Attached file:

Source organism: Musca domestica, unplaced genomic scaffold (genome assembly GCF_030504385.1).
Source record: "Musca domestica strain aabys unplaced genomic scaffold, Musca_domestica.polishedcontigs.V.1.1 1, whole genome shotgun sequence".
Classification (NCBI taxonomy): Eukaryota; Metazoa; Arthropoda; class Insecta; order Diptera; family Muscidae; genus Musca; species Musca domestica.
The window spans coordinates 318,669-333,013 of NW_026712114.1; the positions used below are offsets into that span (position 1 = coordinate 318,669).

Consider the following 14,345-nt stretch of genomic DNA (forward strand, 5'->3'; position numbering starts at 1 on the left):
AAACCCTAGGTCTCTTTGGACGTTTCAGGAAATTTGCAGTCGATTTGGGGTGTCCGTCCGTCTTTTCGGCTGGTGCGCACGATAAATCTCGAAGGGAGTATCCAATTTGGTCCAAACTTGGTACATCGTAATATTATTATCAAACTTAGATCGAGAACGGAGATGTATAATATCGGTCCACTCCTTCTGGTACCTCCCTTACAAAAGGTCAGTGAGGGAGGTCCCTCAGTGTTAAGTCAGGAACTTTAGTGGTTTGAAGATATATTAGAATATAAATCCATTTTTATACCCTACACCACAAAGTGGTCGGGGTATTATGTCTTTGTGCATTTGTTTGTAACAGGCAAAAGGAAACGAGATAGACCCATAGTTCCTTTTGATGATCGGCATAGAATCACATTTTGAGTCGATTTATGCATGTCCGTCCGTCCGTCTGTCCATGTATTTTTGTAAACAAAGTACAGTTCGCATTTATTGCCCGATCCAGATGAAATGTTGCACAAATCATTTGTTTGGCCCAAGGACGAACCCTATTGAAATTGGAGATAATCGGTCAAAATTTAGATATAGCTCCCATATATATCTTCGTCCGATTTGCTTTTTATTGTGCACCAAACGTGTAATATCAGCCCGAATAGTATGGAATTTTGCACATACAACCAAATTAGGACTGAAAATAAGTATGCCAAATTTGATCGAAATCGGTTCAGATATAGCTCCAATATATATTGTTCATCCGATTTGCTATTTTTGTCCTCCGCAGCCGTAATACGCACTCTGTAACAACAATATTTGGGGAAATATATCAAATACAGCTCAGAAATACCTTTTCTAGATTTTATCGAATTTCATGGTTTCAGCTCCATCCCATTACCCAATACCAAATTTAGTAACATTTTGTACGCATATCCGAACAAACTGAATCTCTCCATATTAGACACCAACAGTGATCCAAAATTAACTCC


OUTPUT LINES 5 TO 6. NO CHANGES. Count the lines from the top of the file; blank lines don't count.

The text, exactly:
Consider the following 14,345-nt stretch of genomic DNA (forward strand, 5'->3'; position numbering starts at 1 on the left):
AAACCCTAGGTCTCTTTGGACGTTTCAGGAAATTTGCAGTCGATTTGGGGTGTCCGTCCGTCTTTTCGGCTGGTGCGCACGATAAATCTCGAAGGGAGTATCCAATTTGGTCCAAACTTGGTACATCGTAATATTATTATCAAACTTAGATCGAGAACGGAGATGTATAATATCGGTCCACTCCTTCTGGTACCTCCCTTACAAAAGGTCAGTGAGGGAGGTCCCTCAGTGTTAAGTCAGGAACTTTAGTGGTTTGAAGATATATTAGAATATAAATCCATTTTTATACCCTACACCACAAAGTGGTCGGGGTATTATGTCTTTGTGCATTTGTTTGTAACAGGCAAAAGGAAACGAGATAGACCCATAGTTCCTTTTGATGATCGGCATAGAATCACATTTTGAGTCGATTTATGCATGTCCGTCCGTCCGTCTGTCCATGTATTTTTGTAAACAAAGTACAGTTCGCATTTATTGCCCGATCCAGATGAAATGTTGCACAAATCATTTGTTTGGCCCAAGGACGAACCCTATTGAAATTGGAGATAATCGGTCAAAATTTAGATATAGCTCCCATATATATCTTCGTCCGATTTGCTTTTTATTGTGCACCAAACGTGTAATATCAGCCCGAATAGTATGGAATTTTGCACATACAACCAAATTAGGACTGAAAATAAGTATGCCAAATTTGATCGAAATCGGTTCAGATATAGCTCCAATATATATTGTTCATCCGATTTGCTATTTTTGTCCTCCGCAGCCGTAATACGCACTCTGTAACAACAATATTTGGGGAAATATATCAAATACAGCTCAGAAATACCTTTTCTAGATTTTATCGAATTTCATGGTTTCAGCTCCATCCCATTACCCAATACCAAATTTAGTAACATTTTGTACGCATATCCGAACAAACTGAATCTCTCCATATTAGACACCAACAGTGATCCAAAATTAACTCC